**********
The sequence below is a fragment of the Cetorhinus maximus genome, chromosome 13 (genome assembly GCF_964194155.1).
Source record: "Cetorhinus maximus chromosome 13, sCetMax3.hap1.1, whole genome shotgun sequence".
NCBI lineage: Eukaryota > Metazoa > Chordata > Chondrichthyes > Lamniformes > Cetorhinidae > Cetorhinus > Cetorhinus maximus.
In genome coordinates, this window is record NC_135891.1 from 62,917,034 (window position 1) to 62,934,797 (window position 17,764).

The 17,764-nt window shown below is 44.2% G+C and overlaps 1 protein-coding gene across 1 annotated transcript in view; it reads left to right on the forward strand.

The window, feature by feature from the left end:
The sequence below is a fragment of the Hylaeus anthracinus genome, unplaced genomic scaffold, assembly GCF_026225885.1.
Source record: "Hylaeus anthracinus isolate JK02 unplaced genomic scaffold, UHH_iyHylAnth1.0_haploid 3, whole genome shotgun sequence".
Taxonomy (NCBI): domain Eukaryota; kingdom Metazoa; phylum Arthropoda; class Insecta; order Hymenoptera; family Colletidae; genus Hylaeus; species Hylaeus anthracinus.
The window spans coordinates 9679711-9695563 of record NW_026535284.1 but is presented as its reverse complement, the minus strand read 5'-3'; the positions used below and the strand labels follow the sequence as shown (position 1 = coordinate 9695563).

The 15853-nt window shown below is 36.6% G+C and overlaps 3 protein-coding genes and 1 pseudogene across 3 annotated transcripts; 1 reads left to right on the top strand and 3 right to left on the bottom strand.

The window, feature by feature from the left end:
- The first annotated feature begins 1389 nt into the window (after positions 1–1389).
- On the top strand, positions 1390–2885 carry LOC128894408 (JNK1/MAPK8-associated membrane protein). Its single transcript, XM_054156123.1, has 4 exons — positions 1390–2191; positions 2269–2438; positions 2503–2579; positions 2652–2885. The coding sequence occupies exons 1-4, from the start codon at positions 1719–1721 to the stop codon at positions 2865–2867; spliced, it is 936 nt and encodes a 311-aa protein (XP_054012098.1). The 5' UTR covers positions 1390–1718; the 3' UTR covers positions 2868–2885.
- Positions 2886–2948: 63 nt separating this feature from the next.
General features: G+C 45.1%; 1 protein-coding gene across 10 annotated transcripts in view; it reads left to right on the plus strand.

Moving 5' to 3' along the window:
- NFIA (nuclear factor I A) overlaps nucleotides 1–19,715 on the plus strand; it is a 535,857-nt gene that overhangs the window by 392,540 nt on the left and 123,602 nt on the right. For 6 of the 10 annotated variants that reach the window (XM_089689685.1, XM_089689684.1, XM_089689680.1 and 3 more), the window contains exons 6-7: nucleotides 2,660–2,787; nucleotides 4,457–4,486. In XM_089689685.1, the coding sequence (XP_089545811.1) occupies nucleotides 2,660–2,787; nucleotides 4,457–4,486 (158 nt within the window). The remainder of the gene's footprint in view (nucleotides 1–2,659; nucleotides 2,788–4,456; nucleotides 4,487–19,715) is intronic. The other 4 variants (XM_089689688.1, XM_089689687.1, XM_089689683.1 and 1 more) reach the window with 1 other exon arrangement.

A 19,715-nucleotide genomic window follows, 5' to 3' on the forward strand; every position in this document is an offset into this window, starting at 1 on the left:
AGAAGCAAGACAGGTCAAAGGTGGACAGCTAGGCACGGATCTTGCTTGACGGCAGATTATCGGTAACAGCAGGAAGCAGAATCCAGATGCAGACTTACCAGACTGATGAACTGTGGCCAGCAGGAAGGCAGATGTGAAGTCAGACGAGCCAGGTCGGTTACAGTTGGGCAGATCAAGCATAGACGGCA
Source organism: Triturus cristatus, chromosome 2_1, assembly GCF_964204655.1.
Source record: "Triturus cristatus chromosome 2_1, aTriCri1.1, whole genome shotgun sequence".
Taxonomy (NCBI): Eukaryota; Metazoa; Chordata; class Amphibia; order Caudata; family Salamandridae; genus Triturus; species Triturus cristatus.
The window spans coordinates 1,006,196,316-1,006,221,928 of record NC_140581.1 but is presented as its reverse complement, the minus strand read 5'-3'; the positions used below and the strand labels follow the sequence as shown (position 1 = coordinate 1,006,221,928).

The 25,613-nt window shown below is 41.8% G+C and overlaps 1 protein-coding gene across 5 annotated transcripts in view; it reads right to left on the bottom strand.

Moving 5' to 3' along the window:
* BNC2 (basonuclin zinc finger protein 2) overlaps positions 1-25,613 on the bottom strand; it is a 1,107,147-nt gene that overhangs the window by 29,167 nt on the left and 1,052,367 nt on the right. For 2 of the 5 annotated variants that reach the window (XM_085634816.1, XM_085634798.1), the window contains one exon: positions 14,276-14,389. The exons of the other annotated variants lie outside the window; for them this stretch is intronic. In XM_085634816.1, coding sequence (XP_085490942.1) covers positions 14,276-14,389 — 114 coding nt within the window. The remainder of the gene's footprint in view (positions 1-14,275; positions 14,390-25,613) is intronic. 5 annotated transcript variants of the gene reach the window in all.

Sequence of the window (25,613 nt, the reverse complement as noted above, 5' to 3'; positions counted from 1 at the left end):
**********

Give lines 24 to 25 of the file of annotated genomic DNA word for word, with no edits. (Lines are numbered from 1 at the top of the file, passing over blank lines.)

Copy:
The window spans coordinates 1,006,196,316-1,006,221,928 of record NC_140581.1 but is presented as its reverse complement, the minus strand read 5'-3'; the positions used below and the strand labels follow the sequence as shown (position 1 = coordinate 1,006,221,928).

The 25,613-nt window shown below is 41.8% G+C and overlaps 1 protein-coding gene across 5 annotated transcripts in view; it reads right to left on the bottom strand.